I am a fan of the Bad Voltage podcast, but as it is hard for me to listen, pay attention and work at the same time, I tend to listen to it on airplanes. A lot of ideas and comments come to me during an episode, so I’m going to start a new feature on this blog called “The Inverter” where I review and comment on each show.
TL;DR: This episode was well done. It was tight, it flowed nicely and clocks in at slightly over an hour. That is their target time but the average show is closer to 80 minutes. There was a cool little mystery at the front followed by a discussion of the Endless Computer project, which was deemed too expensive to succeed. They talked about the horrible Nest smoke detector, version one, and the much nicer version two. Aq reviews Gliffy, a web-based Visio-like application, and they end with a segment on Microsoft’s changing relationship with open source.
This week I’m on a flight to DC so it is time to pull out my copy of the latest Bad Voltage. After the intro, starting about minute three, you get two minutes of what sounds like Morse code.
Intrigued, I found an app that will decode Morse (this webby one didn’t work for me but the Android app did fine) and read the following message:
NEED TO GET THE WORD OUT STOP BEST WAY TO CONTACT YOU IS THIS STOP COLLECT INSOTS STOP WILL PROVE MYSELF MONDAY 1500 UTC STOP MY CALL SIGN FOR FUTURE MESSAGES IS COVIN END
Now, I’m not sure what “Insots” or “in Sots” are but I thought it was cool that they put this in the podcast, I probably would have added it after a delay at the end of the recording, as it was a little weird listening to two minutes of beeps (I thought my mp3 download was corrupt) but then only the hardcore listeners would have made it all the way through. Apparently you can find more about this in the t00bz but I’ve been too lazy. Cool addition, though.
The first segment was on the Endless Computer, which states it is building a “computer for the entire world” which brings to mind the One Laptop Per Child (OLPC) project. But there are a lot of differences, the main one being that Endless is a for-profit company (at least I think so – during my exhaustive, nearly 60 second perusal of their website, I didn’t find any verbiage to indicate that this was a charitable foundation versus a commercial enterprise).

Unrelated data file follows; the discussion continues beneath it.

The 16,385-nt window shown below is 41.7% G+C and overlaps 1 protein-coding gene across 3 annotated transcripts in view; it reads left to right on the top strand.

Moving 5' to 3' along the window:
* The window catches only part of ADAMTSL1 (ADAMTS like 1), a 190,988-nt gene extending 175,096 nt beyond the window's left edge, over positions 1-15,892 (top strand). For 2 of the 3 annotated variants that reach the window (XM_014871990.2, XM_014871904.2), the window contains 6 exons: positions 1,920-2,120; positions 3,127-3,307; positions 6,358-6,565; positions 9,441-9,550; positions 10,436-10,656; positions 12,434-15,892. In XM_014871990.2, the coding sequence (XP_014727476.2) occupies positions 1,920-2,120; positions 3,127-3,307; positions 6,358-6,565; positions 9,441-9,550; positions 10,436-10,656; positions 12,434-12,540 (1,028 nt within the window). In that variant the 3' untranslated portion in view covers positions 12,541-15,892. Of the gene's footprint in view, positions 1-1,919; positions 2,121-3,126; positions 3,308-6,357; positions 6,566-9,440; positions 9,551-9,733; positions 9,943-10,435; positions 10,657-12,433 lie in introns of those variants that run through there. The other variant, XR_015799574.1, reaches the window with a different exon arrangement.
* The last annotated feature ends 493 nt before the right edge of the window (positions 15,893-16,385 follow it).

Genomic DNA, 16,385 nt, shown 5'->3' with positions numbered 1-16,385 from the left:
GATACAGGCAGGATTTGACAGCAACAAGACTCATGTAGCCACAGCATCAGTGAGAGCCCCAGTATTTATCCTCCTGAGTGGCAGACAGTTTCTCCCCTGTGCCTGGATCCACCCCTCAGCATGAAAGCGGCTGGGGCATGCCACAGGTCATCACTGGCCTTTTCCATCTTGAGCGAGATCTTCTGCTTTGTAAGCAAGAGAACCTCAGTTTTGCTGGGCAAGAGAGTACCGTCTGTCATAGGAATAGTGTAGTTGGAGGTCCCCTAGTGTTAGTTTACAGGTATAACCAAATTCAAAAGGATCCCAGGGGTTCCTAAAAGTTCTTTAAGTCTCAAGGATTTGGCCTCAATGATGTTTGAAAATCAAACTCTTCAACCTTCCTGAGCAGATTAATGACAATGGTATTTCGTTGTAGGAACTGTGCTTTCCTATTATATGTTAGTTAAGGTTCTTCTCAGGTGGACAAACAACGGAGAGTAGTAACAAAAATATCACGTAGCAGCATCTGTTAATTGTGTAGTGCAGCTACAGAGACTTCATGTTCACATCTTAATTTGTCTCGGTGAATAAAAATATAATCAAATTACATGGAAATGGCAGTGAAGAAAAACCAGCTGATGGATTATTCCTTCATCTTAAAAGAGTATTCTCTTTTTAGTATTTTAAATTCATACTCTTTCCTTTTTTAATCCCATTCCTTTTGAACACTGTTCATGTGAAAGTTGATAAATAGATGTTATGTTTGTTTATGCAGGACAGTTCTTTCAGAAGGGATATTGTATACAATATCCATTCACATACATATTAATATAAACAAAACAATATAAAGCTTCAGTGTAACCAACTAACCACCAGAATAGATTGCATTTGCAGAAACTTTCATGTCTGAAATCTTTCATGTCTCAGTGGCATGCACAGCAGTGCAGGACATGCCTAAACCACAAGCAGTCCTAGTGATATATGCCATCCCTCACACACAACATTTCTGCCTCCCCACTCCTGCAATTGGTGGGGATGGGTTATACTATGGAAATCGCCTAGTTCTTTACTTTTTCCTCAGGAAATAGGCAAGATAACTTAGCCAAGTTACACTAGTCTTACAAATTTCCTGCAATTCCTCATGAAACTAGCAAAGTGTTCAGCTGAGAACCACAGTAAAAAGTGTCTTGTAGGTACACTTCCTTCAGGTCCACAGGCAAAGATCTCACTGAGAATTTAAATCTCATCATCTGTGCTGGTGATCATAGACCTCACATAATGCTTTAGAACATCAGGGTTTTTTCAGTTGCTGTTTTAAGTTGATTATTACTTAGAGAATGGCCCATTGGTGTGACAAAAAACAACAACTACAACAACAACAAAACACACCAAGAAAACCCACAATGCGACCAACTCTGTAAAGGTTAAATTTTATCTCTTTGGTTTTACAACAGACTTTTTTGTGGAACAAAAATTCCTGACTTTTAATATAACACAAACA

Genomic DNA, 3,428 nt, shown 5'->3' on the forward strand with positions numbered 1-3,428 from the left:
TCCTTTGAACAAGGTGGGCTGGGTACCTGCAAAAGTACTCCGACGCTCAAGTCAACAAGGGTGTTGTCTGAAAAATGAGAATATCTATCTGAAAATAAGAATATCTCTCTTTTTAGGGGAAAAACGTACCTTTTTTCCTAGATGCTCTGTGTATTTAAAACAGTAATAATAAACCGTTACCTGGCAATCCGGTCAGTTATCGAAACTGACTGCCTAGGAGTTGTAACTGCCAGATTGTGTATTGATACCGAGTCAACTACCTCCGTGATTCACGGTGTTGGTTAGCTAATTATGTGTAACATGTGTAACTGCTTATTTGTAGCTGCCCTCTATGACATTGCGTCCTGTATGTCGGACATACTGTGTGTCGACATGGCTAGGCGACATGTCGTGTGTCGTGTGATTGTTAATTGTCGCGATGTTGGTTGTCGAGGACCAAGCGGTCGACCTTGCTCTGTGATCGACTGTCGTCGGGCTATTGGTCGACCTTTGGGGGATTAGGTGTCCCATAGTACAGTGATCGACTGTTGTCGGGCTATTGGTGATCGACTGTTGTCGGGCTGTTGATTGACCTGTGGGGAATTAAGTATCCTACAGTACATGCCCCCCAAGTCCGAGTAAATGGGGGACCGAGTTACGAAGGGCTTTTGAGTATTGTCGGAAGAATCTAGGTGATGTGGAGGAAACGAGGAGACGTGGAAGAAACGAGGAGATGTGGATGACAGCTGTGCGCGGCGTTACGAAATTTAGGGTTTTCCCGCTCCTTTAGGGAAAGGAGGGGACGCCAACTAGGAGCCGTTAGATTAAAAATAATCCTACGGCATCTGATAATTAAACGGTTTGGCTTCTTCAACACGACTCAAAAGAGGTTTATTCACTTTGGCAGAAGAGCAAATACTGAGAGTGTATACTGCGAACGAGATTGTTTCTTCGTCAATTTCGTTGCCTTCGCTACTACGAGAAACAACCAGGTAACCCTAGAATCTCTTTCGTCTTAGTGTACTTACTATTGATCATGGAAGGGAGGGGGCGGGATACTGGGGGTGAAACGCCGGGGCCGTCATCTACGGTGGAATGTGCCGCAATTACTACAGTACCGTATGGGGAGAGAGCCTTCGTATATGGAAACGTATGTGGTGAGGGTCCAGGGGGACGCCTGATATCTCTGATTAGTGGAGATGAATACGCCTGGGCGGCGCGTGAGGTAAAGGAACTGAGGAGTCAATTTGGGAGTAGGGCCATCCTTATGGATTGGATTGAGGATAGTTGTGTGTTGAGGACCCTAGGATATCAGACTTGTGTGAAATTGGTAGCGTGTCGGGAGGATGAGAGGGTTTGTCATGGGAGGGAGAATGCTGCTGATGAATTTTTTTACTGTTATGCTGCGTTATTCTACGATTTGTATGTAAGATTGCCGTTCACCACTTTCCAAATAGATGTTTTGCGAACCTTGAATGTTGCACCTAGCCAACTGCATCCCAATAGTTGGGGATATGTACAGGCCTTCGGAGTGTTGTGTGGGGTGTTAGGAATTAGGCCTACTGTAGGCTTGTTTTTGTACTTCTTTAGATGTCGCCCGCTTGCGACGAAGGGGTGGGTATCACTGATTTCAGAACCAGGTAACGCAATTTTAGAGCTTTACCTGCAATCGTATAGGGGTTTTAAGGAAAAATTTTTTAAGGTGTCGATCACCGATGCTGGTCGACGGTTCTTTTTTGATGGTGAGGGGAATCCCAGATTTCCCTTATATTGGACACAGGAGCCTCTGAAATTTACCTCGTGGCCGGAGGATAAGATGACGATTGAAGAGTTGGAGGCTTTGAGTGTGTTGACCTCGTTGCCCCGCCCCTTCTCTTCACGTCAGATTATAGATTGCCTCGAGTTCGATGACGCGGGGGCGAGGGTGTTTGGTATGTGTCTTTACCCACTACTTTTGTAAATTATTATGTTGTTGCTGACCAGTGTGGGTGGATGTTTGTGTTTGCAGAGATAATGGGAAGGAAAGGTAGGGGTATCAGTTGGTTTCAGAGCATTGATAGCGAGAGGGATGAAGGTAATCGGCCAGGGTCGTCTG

As a for-profit company, their gear is not inexpensive, and most of the discussion on the show concerned the price, which is pretty steep for the hardware. There is also the issue that you still need to spend even more money to get it functional (as in buy a keyboard and a mouse). Jono, who was the only one who has actually played with the thing, pointed out that the user experience they have created is pretty nice, but the rest of the gang was still stuck on the price.
There is a $169 version, and a $229 version and they both have a funky look, something like an egg.
Now, I have zero experience with the thing but since that hasn’t stopped me from having an opinion before, here are my thoughts.
First off, I loved the OLPC project. I wonder what would have happened if the OLPC project started now, with the vast improvements in open source operating systems, instead of having to come up with their own O/S that was a little hard to understand.
Endless is not OLPC, and I think that’s the main reason for the price point – they need and want to make money.
If I really wanted to get computing power into the hands of the disenfranchised I would have gone with a tablet. For $229, you can make a decent tablet, which would remove the need to have a TV or keyboard/mouse. You could even add an option to charge it via solar cells. Heck, even the Endless website says “as simple as a tablet” which makes you wonder why they didn’t build one of those (margins, probably). With PC sales in free fall, starting a company to make a new one seems silly – like making a “VCR for the World”.